Call for Direct Rule for Northern Ireland at Budget debate in the Commons

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Emma-Little Pengelly represents South Belfast at Westminster

By Jennifer McKiernan and Alain Tolhurst, PA Political Staff

A call for direct rule for Northern Ireland has been made during a budget debate in the House of Commons.

DUP MP Emma Little-Pengelly (Belfast South) asked when Westminster would decide direct rule was "necessary", now Northern Ireland has been without a functioning executive since January 2017.

She asked the question as MPs were debating the Northern Ireland Budget (Anticipation and Adjustment) (No. 2) Bill at Westminster.

Mrs Little-Pengelly said: "At which point will the Secretary of State accept this is an entirely unsustainable position?

"The people of Northern Ireland are in a really difficult position, (with) Sinn Fein boycotting the Northern Ireland Assembly ... and the Secretary of State and this Government is refusing to put in place a direct rule, which, though not desirable, is necessary.

"We are now into several years of this type of process - there's no scrutiny, no democratic accountability - when is that going to change?"

Northern Irish Secretary Karen Bradley said she would not be moving to direct rule.

She said: "We are in a very unsatisfactory position and I would rather we were not doing this this way.

"But in order to ensure public services continue to be delivered and in order to ensure civil servants in Northern Ireland do have the statutory underpinning they need for the spending, that is why we are taking this budget Bill."

DUP MP Gavin Robinson (Belfast East) said there was "no need" for an emergency Bill, asking "when in the last two months has there been any genuine prospect of the Assembly being restored" to necessitate the Bill being fast-tracked.

Ms Bradley responded: "We have to be aware of the constitutional precedents that are set by changing the way we scrutinise these Bills...

"What I want to see is those politicians in Northern Ireland doing the right thing, coming back into Stormont, forming the executive so that all of those proper processes can be applied.

"But I don't think we should kid ourselves there is some sort of substitute arrangement that is going to offer a different approach - we have to see devolved government restored in Stormont."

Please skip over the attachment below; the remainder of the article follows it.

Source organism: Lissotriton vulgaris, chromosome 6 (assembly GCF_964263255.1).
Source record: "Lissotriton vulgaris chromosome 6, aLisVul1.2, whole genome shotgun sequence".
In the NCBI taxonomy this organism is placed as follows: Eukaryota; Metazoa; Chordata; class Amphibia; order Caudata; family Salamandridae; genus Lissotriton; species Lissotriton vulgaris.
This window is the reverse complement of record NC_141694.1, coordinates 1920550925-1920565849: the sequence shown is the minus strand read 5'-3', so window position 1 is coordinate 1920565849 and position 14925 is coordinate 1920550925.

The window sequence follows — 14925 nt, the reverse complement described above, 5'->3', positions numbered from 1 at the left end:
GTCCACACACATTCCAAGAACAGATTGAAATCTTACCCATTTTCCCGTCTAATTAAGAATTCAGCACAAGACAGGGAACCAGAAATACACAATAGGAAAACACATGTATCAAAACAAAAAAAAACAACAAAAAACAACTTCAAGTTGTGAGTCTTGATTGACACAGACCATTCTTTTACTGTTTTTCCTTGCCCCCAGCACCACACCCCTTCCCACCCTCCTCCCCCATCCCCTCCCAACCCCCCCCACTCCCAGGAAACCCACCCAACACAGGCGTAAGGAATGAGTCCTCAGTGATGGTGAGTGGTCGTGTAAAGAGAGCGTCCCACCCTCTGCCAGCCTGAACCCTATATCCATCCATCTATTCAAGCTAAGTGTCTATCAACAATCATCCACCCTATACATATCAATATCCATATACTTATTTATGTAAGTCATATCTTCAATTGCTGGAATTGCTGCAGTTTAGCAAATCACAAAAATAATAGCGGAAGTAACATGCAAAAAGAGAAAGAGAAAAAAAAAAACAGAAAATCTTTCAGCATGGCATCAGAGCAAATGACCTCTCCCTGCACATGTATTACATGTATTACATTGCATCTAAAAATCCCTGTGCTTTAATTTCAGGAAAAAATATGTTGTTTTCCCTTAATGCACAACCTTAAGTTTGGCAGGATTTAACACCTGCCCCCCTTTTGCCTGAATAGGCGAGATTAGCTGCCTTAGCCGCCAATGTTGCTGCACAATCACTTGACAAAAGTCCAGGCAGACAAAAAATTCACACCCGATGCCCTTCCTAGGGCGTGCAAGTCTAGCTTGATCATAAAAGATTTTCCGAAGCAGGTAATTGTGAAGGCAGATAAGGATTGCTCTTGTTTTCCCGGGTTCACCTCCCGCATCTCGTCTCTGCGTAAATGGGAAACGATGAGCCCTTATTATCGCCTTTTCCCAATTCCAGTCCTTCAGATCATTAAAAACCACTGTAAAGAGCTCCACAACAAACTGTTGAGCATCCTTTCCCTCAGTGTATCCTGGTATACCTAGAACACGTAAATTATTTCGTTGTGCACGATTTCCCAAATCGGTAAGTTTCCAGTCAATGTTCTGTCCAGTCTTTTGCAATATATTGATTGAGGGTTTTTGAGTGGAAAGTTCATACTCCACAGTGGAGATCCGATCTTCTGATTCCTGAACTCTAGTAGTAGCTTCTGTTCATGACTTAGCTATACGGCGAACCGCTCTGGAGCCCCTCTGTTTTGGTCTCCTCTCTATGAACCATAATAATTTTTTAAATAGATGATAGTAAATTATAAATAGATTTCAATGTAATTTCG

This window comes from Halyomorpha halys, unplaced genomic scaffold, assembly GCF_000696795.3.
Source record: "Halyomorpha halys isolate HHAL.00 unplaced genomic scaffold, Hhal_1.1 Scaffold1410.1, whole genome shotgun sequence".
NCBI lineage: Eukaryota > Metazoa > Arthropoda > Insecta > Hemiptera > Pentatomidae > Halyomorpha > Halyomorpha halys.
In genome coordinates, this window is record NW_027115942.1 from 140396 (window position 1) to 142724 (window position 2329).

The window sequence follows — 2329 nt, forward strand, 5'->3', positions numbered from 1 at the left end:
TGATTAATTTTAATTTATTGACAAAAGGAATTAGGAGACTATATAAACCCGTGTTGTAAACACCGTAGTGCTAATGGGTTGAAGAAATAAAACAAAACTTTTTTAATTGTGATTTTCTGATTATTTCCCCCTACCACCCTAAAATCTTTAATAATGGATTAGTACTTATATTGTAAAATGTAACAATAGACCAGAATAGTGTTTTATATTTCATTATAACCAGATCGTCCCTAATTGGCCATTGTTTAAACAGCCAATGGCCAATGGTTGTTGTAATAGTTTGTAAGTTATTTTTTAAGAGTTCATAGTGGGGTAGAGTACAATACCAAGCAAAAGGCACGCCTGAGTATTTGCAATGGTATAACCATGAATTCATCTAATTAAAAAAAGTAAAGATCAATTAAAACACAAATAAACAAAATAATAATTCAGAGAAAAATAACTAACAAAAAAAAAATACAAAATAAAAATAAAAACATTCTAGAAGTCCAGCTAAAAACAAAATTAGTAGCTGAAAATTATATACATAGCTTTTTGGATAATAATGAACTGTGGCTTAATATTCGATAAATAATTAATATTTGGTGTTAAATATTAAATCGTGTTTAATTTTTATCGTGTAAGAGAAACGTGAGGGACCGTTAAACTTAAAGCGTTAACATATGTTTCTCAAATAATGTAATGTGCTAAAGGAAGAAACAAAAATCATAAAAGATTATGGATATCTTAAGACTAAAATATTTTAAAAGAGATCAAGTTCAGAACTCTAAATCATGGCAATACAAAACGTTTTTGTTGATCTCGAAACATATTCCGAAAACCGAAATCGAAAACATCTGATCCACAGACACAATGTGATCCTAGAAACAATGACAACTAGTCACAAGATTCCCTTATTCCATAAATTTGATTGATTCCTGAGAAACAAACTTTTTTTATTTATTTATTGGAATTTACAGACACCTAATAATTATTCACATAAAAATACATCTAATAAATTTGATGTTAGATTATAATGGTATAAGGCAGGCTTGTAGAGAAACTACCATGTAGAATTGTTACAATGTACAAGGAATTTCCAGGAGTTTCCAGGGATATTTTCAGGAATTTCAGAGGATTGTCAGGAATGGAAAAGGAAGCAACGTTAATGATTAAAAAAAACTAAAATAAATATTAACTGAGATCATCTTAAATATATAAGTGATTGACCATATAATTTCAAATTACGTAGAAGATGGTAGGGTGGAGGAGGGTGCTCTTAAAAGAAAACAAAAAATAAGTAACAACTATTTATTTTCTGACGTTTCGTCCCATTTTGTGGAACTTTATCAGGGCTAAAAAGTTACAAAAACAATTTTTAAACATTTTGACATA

Ms Bradley admitted that budgets being set from Westminster would lead to "perverse outcomes" for the people of Northern Ireland after a Labour MP raised the issue of childcare.

Jess Phillips (Birmingham Yardley) said she had recently been to visit and was "shocked" to find out free childcare was not available, and there was nothing in the bill allocated to spend in that area.

Ms Bradley said the allocations "are in line with the advice from the Permanent Secretaries as to the monies they need".

But she added: "That leads to perverse outcomes, that leads to things not being as we would like them in Northern Ireland.

"It leads to differences in Northern Ireland, it leads to the end of programmes that we may otherwise have wanted to see continue, but without a minister to direct that, those programmes do finish."

She said the answer is "devolved government in Northern Ireland", adding "there is no alternatives".

The DUP's Mrs Little-Pengelly also raised the issue of a lack of money for childcare, saying the planned rollout of the Government's flagship 30 hours of free care policy had stalled without the Assembly sitting.

She said: "There cannot be a decision on 30 hours free childcare, despite all of the work in the department, because there is no minister there to take it."

Shadow secretary of state for Northern Ireland Tony Lloyd said he did not want to see direct rule, adding: "We simply can't allow this vacuum to continue in this way, decisions are not being made."

He said the "hope is in a restoration of the Stormont structures because if we give up on that we're giving up actually on at least the principle of what the Good Friday agreement delivered".

Mr Lloyd said: "We've got to see a lot more concerted effort to get people round the table to try to break that log jam.

"If we start waving the spectre of direct rule at this point then we are saying that we're giving up on power-sharing."

He added: "Of course the Labour Government did bring in direct rule so none of us can say this can never happen, what I will say though is we're not there yet but we are in the position where we've got to see greater activity from the secretary of state, yes of course from the leaders of the political parties.

"I do honestly doubt this Government's capacity ... iIf the Prime Minister herself is only so preoccupied with Brexit that she has no time to look at devolution to Northern Ireland that is a fundamental political mistake that we will come to rue for time to come."

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